I have been thinking about Israel a lot in the last few months as I finished off work on a new book titled The Dream of Zion: The Story of the First Zionist Congress. The book will be published in January, and I’ve been doing the normal preparation for its release.
As I write this, there are ongoing disputes about cultural boycotts of Israel and artists visiting there. J.K. Rowling recently signed a letter with others denouncing such boycotts, but there are British intellectuals who support it. Roger Waters, a founding member of Pink Floyd, keeps belittling performers who appear in Israel and others, like Howard Stern, rightly defend the artists who go.
For people like Waters, Israel is still a neighborhood bully. I am thinking of that Bob Dylan song, because Infidels, the album on which it appears, was released thirty-two years ago today.
Dylan spent a total of nineteen recording sessions from April 11th to May 17th 1983 trying to get the album right. He hadn’t had a real artistic success since Blood on the Tracks in 1975. His religious albums had not produced the stirring effects he evidently had hoped for. On April 19th, he turned to his new song, “Neighborhood Bully,” singing six separate versions of the song. Evidently still unhappy, he returned to it on May 17th, the final song sung at the final recording session for the album. Clearly, getting the song right was on his mind, and he refused to be satisfied until the song accomplished the goal he intended.
"Neighborhood Bully" is a Zionist anthem. It is a raucous, sarcastic, unvarnished full-throated defense of Israel. For Dylan, the Israelis, ironically and with deep injustice called the bully of the neighborhood, have "got no place to escape to, no place to run." They are "criticized and condemned for being alive." There is no attempt to be subtle here. There is no nuanced view of Middle Eastern history. The persecuted and embattled Jews are in the right and are simply defending their lives. Dylan invokes the Jewish people's tragic history as a way of defending Israel:
The neighborhood bully been driven out of every land,
He's wandered the earth an exiled man.
Seen his family scattered, his people hounded and torn,
He's always on trial for just being born.
I wrote my book about Zionism to unearth the story of the Jews returning to their ancient homeland. Of course, reality is always more complicated than the tale contained in a story or a book. I was after logical arguments. Dylan was after the emotions behind the support of Israel.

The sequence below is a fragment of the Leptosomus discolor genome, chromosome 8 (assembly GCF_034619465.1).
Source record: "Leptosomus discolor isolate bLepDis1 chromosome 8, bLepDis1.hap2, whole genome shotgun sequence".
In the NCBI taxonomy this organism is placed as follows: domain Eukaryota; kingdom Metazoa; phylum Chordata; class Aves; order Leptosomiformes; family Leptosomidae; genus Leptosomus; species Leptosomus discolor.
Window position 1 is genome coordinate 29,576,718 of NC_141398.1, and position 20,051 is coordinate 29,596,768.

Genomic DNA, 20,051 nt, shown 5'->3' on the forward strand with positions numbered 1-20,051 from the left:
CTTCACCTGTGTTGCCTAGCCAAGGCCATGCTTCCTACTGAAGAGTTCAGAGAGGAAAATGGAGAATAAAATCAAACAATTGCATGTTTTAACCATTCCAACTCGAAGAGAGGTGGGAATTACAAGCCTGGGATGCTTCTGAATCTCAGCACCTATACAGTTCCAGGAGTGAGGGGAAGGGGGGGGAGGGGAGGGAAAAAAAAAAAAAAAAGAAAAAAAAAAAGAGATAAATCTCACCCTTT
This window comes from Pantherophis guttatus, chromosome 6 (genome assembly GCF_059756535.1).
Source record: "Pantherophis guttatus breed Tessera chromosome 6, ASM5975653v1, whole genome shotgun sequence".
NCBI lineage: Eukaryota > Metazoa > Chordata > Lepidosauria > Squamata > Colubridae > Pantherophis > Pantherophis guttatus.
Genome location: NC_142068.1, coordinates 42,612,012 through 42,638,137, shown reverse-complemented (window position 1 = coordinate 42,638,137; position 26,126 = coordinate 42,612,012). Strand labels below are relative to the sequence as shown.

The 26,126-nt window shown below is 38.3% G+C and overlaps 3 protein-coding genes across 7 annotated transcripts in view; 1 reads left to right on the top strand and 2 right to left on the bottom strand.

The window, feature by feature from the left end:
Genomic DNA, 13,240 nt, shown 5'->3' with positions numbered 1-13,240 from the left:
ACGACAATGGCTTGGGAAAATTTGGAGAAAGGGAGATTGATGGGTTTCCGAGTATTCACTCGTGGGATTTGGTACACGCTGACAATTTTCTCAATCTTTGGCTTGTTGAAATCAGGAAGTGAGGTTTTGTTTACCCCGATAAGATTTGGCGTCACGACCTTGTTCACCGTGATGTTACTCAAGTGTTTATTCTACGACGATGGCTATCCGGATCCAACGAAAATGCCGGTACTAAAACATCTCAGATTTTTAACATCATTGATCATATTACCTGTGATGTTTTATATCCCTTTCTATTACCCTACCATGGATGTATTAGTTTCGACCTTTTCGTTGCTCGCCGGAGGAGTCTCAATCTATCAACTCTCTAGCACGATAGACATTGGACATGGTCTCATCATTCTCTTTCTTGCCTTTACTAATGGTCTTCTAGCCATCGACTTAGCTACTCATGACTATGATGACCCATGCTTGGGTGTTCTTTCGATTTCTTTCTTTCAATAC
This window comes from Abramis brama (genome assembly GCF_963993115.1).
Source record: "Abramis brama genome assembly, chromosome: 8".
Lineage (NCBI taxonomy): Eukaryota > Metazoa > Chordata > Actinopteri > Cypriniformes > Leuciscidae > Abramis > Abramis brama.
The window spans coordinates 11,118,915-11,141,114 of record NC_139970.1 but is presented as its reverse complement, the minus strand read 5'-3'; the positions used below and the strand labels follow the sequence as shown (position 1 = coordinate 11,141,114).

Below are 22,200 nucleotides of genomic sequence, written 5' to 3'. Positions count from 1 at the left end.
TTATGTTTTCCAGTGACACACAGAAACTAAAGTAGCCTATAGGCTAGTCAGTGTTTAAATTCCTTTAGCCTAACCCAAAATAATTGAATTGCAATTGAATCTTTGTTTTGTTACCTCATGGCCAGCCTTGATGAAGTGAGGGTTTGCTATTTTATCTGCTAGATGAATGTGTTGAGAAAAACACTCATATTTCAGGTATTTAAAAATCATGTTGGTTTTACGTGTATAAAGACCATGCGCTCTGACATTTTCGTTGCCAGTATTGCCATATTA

He and his then wife Sara had visited Israel in May 1971. They traveled there without their children, hoping to escape the ravenous American media and the fans who too often mistook Dylan for God. Dylan’s father had died on June 5, 1968, and a trip to Israel was also part of his quest to explore his Jewish roots after that death.
On May 24th, 1971, Dylan's 30th birthday, a photographer got a shot of him praying at the Western Wall in Jerusalem while wearing a kippah, the traditional Jewish head covering. The photo ended any possible privacy.
In late May or early June, the Dylans visited Givat Haim, a kibbutz, to explore the possibility of staying there for a while. Dylan evidently wished to stay in a guest house but not work on the kibbutz. The kibbutz members were understandably concerned that their home would be a magnet for the curious.
As he was thinking about the materials that would appear on Infidels, Dylan went again to Israel in 1983. His son Jesse had a bar mitzvah (somewhat late; Jesse was then seventeen).
Dylan didn’t play his first concerts in Israel for several more years, until he appeared there on September 5th and 7th 1987. No doubt by coincidence, Dylan’s next concert after his appearance in Israel that year was in Basel, Switzerland. Basel has come to mean a lot to me because it was the site of the First Zionist Congress in 1897 therefore the very city I've been writing about for months. I try to imagine Dylan wandering through those streets.
“Neighborhood Bully” remains a remarkable song, one as sadly pertinent today as it was when Dylan wrote it.